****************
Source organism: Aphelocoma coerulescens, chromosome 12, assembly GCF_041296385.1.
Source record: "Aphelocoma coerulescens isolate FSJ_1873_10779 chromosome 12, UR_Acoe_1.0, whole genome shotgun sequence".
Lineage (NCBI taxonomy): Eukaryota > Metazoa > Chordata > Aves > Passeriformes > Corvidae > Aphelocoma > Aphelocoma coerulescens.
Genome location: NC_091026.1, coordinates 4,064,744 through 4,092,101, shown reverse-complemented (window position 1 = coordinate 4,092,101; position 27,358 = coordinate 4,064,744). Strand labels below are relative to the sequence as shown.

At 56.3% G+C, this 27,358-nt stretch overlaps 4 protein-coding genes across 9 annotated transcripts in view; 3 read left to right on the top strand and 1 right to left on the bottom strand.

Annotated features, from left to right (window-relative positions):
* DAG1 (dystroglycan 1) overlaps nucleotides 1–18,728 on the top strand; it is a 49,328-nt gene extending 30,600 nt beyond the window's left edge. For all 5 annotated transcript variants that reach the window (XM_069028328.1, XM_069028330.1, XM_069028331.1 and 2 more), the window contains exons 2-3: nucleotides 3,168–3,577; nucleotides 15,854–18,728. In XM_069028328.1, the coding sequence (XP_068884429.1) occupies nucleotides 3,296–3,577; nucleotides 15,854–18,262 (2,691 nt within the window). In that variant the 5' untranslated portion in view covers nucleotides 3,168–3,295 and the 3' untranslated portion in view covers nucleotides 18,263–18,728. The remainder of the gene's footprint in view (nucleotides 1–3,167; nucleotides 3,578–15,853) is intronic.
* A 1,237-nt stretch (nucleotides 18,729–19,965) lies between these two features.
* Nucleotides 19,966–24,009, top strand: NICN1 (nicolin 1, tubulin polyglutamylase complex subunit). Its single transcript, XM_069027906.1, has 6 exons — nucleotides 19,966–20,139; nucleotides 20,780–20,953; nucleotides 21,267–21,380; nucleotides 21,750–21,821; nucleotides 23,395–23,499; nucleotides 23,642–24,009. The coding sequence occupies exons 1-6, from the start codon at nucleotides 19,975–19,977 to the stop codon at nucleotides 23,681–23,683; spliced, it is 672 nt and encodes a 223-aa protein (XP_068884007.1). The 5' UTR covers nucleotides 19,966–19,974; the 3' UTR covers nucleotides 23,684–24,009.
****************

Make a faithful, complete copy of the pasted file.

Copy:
Source organism: Aphelocoma coerulescens, chromosome 12, assembly GCF_041296385.1.
Source record: "Aphelocoma coerulescens isolate FSJ_1873_10779 chromosome 12, UR_Acoe_1.0, whole genome shotgun sequence".
Lineage (NCBI taxonomy): Eukaryota > Metazoa > Chordata > Aves > Passeriformes > Corvidae > Aphelocoma > Aphelocoma coerulescens.
Genome location: NC_091026.1, coordinates 4,064,744 through 4,092,101, shown reverse-complemented (window position 1 = coordinate 4,092,101; position 27,358 = coordinate 4,064,744). Strand labels below are relative to the sequence as shown.

At 56.3% G+C, this 27,358-nt stretch overlaps 4 protein-coding genes across 9 annotated transcripts in view; 3 read left to right on the top strand and 1 right to left on the bottom strand.

Annotated features, from left to right (window-relative positions):
* DAG1 (dystroglycan 1) overlaps nucleotides 1–18,728 on the top strand; it is a 49,328-nt gene extending 30,600 nt beyond the window's left edge. For all 5 annotated transcript variants that reach the window (XM_069028328.1, XM_069028330.1, XM_069028331.1 and 2 more), the window contains exons 2-3: nucleotides 3,168–3,577; nucleotides 15,854–18,728. In XM_069028328.1, the coding sequence (XP_068884429.1) occupies nucleotides 3,296–3,577; nucleotides 15,854–18,262 (2,691 nt within the window). In that variant the 5' untranslated portion in view covers nucleotides 3,168–3,295 and the 3' untranslated portion in view covers nucleotides 18,263–18,728. The remainder of the gene's footprint in view (nucleotides 1–3,167; nucleotides 3,578–15,853) is intronic.
* A 1,237-nt stretch (nucleotides 18,729–19,965) lies between these two features.
* Nucleotides 19,966–24,009, top strand: NICN1 (nicolin 1, tubulin polyglutamylase complex subunit). Its single transcript, XM_069027906.1, has 6 exons — nucleotides 19,966–20,139; nucleotides 20,780–20,953; nucleotides 21,267–21,380; nucleotides 21,750–21,821; nucleotides 23,395–23,499; nucleotides 23,642–24,009. The coding sequence occupies exons 1-6, from the start codon at nucleotides 19,975–19,977 to the stop codon at nucleotides 23,681–23,683; spliced, it is 672 nt and encodes a 223-aa protein (XP_068884007.1). The 5' UTR covers nucleotides 19,966–19,974; the 3' UTR covers nucleotides 23,684–24,009.